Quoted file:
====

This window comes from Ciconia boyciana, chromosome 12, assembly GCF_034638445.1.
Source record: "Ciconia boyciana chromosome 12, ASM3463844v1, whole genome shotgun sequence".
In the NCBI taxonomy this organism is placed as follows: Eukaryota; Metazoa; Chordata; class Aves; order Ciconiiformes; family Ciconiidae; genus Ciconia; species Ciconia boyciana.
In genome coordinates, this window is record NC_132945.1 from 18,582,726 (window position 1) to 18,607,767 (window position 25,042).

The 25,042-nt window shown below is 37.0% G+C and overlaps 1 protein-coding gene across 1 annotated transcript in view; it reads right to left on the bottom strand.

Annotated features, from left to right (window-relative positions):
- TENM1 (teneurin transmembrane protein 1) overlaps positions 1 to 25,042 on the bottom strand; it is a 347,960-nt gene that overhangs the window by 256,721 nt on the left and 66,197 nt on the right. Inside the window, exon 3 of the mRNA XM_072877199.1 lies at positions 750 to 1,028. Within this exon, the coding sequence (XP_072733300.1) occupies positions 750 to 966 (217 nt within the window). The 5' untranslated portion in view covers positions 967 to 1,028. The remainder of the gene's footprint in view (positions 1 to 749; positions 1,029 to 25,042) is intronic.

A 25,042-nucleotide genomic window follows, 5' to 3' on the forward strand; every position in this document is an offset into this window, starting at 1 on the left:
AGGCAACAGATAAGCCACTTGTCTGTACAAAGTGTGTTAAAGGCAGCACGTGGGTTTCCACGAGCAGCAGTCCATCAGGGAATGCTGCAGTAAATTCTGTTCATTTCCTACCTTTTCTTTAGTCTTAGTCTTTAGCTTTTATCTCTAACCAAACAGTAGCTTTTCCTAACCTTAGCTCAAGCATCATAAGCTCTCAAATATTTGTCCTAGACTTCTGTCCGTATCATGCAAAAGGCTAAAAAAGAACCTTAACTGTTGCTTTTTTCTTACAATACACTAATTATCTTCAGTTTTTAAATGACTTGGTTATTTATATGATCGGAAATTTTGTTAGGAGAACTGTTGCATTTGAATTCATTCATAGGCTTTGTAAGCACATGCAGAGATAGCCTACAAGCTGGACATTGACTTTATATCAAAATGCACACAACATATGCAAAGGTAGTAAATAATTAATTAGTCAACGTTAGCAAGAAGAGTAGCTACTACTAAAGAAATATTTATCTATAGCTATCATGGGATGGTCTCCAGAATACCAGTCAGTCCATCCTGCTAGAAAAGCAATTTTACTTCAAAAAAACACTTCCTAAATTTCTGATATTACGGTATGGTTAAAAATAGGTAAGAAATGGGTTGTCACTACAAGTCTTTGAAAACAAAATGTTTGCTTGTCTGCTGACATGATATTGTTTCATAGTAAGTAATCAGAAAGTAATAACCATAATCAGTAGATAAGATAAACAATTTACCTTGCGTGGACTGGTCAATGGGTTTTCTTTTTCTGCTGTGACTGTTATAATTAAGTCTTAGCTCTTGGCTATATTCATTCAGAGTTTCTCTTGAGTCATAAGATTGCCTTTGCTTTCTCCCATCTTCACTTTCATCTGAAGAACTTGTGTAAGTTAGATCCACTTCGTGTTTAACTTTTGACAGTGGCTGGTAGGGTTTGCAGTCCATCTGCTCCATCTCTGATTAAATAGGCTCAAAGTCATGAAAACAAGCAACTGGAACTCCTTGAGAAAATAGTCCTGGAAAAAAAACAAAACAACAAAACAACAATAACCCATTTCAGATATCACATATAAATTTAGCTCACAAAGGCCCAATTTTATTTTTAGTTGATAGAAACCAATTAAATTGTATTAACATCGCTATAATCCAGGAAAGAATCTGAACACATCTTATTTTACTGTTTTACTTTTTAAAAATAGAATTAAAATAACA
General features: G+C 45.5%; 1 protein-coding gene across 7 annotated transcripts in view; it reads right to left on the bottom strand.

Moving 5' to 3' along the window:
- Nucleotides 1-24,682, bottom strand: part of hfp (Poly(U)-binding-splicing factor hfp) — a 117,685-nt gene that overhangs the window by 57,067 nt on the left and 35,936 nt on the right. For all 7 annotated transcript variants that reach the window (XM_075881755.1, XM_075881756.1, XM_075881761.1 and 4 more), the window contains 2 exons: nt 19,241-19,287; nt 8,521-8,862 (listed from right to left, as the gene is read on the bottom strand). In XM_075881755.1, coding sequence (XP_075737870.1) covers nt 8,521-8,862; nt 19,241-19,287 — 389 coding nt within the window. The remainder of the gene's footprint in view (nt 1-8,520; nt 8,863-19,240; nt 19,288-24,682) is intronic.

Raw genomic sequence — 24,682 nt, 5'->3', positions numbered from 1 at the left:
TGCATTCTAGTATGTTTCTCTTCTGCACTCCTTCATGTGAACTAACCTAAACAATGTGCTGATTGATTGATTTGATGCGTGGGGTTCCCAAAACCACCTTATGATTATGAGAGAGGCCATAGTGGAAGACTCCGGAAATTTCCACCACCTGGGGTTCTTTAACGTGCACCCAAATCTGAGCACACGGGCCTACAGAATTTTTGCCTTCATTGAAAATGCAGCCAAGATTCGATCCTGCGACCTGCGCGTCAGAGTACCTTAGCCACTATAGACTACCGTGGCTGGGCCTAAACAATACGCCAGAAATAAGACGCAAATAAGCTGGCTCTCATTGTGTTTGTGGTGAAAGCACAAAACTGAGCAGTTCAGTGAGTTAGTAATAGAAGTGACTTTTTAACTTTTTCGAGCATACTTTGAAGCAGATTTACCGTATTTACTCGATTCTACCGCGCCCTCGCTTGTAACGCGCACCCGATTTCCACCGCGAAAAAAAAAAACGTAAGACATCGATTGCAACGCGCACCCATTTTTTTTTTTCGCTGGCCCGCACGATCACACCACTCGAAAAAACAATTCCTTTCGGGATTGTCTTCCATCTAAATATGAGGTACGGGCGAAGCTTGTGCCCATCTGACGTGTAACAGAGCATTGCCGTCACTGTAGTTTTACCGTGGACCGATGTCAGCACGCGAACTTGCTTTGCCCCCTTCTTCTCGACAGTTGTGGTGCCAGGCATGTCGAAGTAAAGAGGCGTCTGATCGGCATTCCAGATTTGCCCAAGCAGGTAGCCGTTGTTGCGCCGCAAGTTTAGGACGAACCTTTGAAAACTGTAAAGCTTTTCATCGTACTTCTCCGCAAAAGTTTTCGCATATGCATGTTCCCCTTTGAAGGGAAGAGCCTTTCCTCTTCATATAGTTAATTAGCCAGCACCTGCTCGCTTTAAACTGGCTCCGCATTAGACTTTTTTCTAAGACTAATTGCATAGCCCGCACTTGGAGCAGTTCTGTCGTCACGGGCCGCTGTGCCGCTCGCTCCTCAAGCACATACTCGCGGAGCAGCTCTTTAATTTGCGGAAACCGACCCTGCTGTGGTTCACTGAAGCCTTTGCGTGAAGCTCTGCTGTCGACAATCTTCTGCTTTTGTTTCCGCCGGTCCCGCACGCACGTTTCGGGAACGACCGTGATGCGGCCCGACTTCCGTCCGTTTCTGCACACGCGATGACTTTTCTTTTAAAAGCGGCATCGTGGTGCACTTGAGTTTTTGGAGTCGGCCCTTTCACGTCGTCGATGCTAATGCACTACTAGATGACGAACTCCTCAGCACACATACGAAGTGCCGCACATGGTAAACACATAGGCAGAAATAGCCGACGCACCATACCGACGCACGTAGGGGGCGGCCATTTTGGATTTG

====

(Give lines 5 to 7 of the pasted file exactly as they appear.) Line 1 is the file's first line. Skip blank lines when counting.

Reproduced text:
The 25,042-nt window shown below is 37.0% G+C and overlaps 1 protein-coding gene across 1 annotated transcript in view; it reads right to left on the bottom strand.

Annotated features, from left to right (window-relative positions):
- TENM1 (teneurin transmembrane protein 1) overlaps positions 1 to 25,042 on the bottom strand; it is a 347,960-nt gene that overhangs the window by 256,721 nt on the left and 66,197 nt on the right. Inside the window, exon 3 of the mRNA XM_072877199.1 lies at positions 750 to 1,028. Within this exon, the coding sequence (XP_072733300.1) occupies positions 750 to 966 (217 nt within the window). The 5' untranslated portion in view covers positions 967 to 1,028. The remainder of the gene's footprint in view (positions 1 to 749; positions 1,029 to 25,042) is intronic.